THE WIND WILL CARRY US
BAD MA RA KHAHAD BORD
1999, Janus Films, 118 min, Iran/France, Dir: Abbas Kiarostami

Palme d’Or-winning director Abbas Kiarostami’s acclaimed film documents the arrival of an engineer and his colleagues from Tehran in a remote village in Iranian Kurdistan. Assumed by the locals with whom they form an ambivalent relationship to be archaeologists or telecom engineers, the visitors’ behavior and keen interest in the health of an ailing old woman appear strange and their true motives are shrouded in mystery. Visually stunning, THE WIND WILL CARRY US is an absorbing meditation on life and death and the divisions between tradition and modernity; it stands among Kiarostami's best.


TEN
DAH
2002, Janus Films, 94 min, Iran/France, Dir: Abbas Kiarostami

A feminine response to the male-dominated TASTE OF CHERRY, this deceptively simple drama features Mania Akbari as a woman who drives through the streets of Tehran over a period of several days, having 10 conversations with various passengers in a space both private and public. As Kiarostami's “dashboard-cam” eavesdrops on these lively, heart-wrenching road trips, a complex portrait of contemporary Iran comes sharply into focus. “In addition to being perhaps the most internationally admired Iranian filmmaker of the past decade, [Kiarostami] is also among the world masters of automotive cinema. ... He understands the automobile as a place of reflection, observation and, above all, talk.” - A.O. Scott, The New York Times.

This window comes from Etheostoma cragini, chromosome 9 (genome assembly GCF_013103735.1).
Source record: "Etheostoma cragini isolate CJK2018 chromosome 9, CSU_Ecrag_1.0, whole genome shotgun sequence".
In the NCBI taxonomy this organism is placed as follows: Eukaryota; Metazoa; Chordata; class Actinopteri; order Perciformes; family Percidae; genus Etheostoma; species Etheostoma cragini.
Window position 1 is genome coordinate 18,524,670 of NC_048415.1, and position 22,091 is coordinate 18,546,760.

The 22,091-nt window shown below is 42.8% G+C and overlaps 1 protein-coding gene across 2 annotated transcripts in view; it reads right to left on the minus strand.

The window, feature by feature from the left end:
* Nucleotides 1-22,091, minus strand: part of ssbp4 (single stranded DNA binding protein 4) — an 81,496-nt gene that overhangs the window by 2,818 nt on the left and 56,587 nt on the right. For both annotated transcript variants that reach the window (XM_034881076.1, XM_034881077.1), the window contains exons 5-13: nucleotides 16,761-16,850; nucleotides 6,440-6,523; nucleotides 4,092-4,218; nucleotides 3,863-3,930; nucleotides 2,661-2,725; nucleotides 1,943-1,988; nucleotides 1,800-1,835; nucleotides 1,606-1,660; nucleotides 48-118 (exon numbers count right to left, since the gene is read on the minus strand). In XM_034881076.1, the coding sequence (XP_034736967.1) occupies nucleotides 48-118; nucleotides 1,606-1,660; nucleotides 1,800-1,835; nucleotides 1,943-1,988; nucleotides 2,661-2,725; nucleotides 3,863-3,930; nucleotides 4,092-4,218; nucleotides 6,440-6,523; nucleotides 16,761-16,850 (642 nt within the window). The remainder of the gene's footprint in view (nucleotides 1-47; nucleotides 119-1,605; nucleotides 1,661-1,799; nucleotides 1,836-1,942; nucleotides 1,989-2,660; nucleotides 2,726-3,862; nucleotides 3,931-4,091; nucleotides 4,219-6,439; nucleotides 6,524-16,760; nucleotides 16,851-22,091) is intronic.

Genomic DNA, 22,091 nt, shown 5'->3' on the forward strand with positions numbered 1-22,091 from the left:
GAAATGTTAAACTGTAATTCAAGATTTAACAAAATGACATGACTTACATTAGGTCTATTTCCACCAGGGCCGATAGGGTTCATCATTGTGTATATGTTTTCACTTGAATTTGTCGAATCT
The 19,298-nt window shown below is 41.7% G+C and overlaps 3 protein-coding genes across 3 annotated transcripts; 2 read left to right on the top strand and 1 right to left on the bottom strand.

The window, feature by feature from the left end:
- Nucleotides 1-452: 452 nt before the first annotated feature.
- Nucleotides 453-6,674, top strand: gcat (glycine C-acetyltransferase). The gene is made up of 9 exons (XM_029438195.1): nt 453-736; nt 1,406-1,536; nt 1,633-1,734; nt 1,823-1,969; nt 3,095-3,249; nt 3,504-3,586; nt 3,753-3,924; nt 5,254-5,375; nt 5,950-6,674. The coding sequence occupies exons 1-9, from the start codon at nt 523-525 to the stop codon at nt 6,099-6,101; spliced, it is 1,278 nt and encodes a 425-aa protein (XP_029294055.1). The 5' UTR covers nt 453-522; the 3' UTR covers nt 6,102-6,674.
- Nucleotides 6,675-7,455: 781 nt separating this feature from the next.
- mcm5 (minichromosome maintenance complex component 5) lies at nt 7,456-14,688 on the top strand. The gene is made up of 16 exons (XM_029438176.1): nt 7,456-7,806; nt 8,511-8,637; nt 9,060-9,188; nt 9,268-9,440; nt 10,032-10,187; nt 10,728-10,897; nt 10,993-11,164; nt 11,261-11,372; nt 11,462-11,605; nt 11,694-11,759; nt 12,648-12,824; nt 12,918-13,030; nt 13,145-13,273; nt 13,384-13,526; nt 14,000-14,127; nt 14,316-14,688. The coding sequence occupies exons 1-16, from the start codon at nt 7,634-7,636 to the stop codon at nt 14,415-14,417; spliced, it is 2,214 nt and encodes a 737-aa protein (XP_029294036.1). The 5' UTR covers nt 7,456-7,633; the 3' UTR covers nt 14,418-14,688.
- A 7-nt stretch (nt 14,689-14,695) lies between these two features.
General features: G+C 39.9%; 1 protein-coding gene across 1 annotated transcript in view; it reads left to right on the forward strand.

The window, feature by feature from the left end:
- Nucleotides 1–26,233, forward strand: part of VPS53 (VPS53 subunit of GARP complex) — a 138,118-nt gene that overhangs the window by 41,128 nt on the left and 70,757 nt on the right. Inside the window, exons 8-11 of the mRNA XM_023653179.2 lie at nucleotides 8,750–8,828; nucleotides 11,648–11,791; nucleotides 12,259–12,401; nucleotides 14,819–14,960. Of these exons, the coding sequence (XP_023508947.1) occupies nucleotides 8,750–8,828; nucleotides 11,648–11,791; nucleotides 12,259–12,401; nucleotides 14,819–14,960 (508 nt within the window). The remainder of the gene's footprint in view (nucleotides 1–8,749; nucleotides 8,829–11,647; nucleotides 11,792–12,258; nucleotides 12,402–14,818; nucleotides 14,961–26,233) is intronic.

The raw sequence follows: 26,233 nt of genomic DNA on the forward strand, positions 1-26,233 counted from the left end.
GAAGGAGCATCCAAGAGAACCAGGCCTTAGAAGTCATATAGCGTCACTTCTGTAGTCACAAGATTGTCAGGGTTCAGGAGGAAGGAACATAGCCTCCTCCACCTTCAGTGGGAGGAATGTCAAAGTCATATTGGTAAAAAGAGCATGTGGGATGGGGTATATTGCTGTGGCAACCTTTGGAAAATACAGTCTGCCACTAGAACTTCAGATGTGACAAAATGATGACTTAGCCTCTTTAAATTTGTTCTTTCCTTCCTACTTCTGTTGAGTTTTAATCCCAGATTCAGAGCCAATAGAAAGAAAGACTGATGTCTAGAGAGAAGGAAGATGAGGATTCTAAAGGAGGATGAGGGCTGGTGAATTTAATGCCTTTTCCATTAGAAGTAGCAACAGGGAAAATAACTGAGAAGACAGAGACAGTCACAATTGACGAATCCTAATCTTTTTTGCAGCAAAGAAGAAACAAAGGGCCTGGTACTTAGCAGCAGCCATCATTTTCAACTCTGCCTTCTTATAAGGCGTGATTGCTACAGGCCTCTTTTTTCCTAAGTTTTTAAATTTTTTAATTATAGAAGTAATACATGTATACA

LIKE SOMEONE IN LOVE
2012, IFC Films, 109 min, Japan/France, Dir: Abbas Kiarostami

In this spare, haunting drama, an old man (Tadashi Okuno) and a young woman (Rin Takashi) meet in Tokyo. She knows nothing about him, he thinks he knows her. He welcomes her into his home, she offers him her body. But the web that is woven between them in the space of 24 hours goes way beyond that of a part-time call girl and a grandfatherly client. “It’s a thing of beauty with a heart of darkness; the surfaces have never been so alluring, so enticing, so literally lovely. Yet the world [Kiarostami] depicts is one of surveillance and fear, coercion and rejection, pain and renunciation, danger and violence.” – Richard Brody, The New Yorker.


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